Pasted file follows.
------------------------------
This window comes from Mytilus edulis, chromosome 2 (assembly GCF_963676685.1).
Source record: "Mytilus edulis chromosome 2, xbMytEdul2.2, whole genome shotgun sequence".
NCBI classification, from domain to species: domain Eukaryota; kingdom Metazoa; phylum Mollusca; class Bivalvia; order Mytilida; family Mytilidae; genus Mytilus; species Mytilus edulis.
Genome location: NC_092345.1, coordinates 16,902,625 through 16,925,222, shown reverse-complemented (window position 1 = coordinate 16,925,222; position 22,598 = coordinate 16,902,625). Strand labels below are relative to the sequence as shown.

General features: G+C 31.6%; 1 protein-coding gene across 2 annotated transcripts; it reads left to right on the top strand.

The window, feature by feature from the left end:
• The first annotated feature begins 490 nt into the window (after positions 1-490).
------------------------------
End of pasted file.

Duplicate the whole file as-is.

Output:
This window comes from Mytilus edulis, chromosome 2 (assembly GCF_963676685.1).
Source record: "Mytilus edulis chromosome 2, xbMytEdul2.2, whole genome shotgun sequence".
NCBI classification, from domain to species: domain Eukaryota; kingdom Metazoa; phylum Mollusca; class Bivalvia; order Mytilida; family Mytilidae; genus Mytilus; species Mytilus edulis.
Genome location: NC_092345.1, coordinates 16,902,625 through 16,925,222, shown reverse-complemented (window position 1 = coordinate 16,925,222; position 22,598 = coordinate 16,902,625). Strand labels below are relative to the sequence as shown.

General features: G+C 31.6%; 1 protein-coding gene across 2 annotated transcripts; it reads left to right on the top strand.

The window, feature by feature from the left end:
• The first annotated feature begins 490 nt into the window (after positions 1-490).